BACKGROUND: HAART efficacy was evaluated in a real-life setting in Phnom Penh (Médecins Sans Frontières programme) among severely immuno-compromised patients. METHODS: Factors associated with mortality and immune reconstitution were identified using Cox proportional hazards and logistic regression models, respectively. RESULTS: From July 2001 to April 2005, 1735 patients initiated HAART, with median CD4 cell count of 20 (inter-quartile range, 6-78) cells/microl. Mortality at 2 years increased as the CD4 cell count at HAART initiation decreased, (4.4, 4.5, 7.5 and 24.7% in patients with CD4 cell count > 100, 51-100, 21-50 and < or = 20 cells/microl, respectively; P < 10). Cotrimoxazole and fluconazole prophylaxis were protective against mortality as long as CD4 cell counts remained < or = 200 and < or = 100 cells/microl, respectively. The proportion of patients with successful immune reconstitution (CD4 cell gain > 100 cells/microl at 6 months) was 46.3%; it was lower in patients with previous ART exposure [odds ratio (OR), 0.16; 95% confidence interval (CI), 0.05-0.45] and patients developing a new opportunistic infection/immune reconstitution infection syndromes (OR, 0.71; 95% CI, 0.52-0.98). Similar efficacy was found between the stavudine-lamivudine-nevirapine fixed dose combination and the combination stavudine-lamivudine-efavirenz in terms of mortality and successful immune reconstitution. No surrogate markers for CD4 cell change could be identified among total lymphocyte count, haemoglobin, weight and body mass index. CONCLUSION: Although CD4 cell count-stratified mortality rates were similar to those observed in industrialized countries for patients with CD4 cell count > 50 cells/microl, patients with CD4 cell count < or = 20 cells/microl posed a real challenge to clinicians. Widespread voluntary HIV testing and counselling should be encouraged to allow HAART initiation before the development of severe immuno-suppression.
    • Retention and attrition during the preparation phase and after start of antiretroviral treatment in Thyolo, Malawi, and Kibera, Kenya: implications for programmes?

      Zachariah, R; Tayler-Smith, K; Manzi, M; Massaquoi, M; Mwagomba, B; van Griensven, J; van Engelgem, I; Arnould, L; Schouten, E J; Chimbwandira, F M; Harries, A D; Médecins sans Frontières, Medical Department (Operational Research), Brussels Operational Center, 68 Rue de Gasperich, L-1617, Luxembourg, Luxembourg. zachariah@internet.lu (2011-08)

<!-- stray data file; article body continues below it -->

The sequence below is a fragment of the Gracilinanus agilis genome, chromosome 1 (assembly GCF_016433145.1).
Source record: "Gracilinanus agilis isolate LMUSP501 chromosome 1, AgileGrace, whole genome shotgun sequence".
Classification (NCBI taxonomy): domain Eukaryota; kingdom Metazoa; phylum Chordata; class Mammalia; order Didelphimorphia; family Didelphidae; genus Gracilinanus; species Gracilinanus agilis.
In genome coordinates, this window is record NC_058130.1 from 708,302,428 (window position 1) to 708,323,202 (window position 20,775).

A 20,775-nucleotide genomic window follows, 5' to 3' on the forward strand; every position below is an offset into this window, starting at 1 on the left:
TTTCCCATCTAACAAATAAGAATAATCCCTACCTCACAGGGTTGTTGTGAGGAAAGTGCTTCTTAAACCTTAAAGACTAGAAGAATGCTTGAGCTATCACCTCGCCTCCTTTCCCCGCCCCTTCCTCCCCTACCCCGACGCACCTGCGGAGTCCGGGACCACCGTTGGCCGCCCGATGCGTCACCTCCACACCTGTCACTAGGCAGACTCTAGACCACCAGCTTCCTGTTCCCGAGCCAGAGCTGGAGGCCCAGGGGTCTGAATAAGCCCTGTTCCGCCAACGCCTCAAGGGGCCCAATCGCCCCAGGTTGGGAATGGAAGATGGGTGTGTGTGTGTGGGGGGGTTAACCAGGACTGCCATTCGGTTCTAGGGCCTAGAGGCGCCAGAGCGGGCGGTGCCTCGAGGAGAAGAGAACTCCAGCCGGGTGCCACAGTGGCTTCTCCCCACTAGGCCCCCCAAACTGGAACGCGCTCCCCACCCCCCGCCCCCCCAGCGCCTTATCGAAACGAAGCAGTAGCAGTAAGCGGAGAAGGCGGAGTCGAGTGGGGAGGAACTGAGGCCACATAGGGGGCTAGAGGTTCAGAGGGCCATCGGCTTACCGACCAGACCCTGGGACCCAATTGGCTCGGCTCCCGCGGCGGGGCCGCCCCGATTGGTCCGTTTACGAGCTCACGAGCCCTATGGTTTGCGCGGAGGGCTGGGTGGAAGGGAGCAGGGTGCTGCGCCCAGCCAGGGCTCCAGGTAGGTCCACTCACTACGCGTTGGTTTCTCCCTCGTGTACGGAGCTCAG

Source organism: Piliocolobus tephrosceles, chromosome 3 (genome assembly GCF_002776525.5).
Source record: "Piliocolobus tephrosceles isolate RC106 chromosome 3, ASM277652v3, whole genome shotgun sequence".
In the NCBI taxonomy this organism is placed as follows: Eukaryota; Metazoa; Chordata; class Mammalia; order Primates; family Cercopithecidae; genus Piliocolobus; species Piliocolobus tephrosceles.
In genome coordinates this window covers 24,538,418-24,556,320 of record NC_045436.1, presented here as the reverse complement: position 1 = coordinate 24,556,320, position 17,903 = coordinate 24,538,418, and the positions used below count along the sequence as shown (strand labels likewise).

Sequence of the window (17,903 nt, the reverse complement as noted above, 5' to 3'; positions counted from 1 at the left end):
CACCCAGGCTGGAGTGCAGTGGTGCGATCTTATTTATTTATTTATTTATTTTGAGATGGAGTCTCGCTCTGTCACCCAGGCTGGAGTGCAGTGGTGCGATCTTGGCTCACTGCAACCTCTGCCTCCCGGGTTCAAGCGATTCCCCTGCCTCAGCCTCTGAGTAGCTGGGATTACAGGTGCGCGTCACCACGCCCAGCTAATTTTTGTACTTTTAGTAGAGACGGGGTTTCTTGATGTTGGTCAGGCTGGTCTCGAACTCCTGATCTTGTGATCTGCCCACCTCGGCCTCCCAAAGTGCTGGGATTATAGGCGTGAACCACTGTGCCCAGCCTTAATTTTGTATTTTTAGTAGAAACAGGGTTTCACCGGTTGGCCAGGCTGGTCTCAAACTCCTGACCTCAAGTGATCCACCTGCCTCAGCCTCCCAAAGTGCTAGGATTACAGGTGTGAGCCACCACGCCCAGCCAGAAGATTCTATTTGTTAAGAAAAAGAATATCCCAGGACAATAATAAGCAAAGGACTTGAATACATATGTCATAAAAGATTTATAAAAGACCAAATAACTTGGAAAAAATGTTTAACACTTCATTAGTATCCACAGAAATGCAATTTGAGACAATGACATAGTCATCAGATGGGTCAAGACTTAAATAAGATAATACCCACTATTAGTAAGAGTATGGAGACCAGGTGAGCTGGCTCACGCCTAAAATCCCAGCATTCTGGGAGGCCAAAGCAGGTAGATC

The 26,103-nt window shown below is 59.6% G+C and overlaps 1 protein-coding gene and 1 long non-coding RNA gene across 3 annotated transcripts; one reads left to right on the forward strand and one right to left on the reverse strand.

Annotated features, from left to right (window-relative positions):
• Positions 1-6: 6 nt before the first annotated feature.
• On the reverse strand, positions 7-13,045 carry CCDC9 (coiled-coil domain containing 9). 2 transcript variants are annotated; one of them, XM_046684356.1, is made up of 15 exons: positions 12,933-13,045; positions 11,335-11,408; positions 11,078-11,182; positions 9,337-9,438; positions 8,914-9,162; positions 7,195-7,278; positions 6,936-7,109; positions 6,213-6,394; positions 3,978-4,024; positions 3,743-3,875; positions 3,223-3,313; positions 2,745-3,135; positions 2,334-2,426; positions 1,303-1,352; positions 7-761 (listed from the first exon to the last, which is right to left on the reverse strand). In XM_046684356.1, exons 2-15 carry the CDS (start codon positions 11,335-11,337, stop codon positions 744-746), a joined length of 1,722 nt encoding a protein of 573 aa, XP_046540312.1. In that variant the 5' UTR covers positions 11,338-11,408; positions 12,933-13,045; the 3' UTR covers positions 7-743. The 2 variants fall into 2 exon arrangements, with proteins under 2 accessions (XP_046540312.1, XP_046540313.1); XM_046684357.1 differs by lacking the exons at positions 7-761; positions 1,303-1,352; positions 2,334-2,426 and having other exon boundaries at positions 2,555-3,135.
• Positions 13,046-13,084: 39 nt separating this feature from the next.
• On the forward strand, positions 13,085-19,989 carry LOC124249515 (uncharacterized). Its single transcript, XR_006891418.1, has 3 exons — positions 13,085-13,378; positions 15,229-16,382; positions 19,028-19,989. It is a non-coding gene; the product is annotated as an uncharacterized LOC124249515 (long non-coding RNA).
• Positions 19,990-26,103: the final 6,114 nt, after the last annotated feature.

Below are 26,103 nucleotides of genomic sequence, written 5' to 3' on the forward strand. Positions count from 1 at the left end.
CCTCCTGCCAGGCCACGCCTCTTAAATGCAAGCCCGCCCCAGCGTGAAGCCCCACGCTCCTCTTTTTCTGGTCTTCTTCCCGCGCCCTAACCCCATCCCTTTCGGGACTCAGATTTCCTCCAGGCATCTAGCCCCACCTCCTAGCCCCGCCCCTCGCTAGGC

Among adults eligible for antiretroviral therapy (ART) in Thyolo (rural Malawi) and Kibera (Nairobi, Kenya), this study (a) reports on retention and attrition during the preparation phase and after starting ART and (b) identifies risk factors associated with attrition. 'Retention' implies being alive and on follow-up, whilst 'attrition' implies loss to follow-up, death or stopping treatment (if on ART). There were 11,309 ART-eligible patients from Malawi and 3633 from Kenya, of whom 8421 (74%) and 2792 (77%), respectively, went through the preparation phase and started ART. In Malawi, 2649 patients (23%) were lost to attrition in the preparation phase and 2189 (26%) after starting ART. Similarly, in Kenya 546 patients (15%) were lost to attrition in the ART preparation phase and 647 (23%) while on ART. Overall programme attrition was 43% (4838/11,309) for Malawi and 33% (1193/3633) for Kenya. Restricting cohort evaluation to 'on ART' (as is usually done) underestimates overall programme attrition by 38% in Malawi and 36% in Kenya. Risk factors associated with attrition in the preparation phase included male sex, age <35 years, advanced HIV/AIDS disease and increasing malnutrition. Considerable attrition occurs during the preparation phase of ART, and programme evaluations confined to on-treatment analysis significantly underestimate attrition. This has important operational implications, which are discussed here.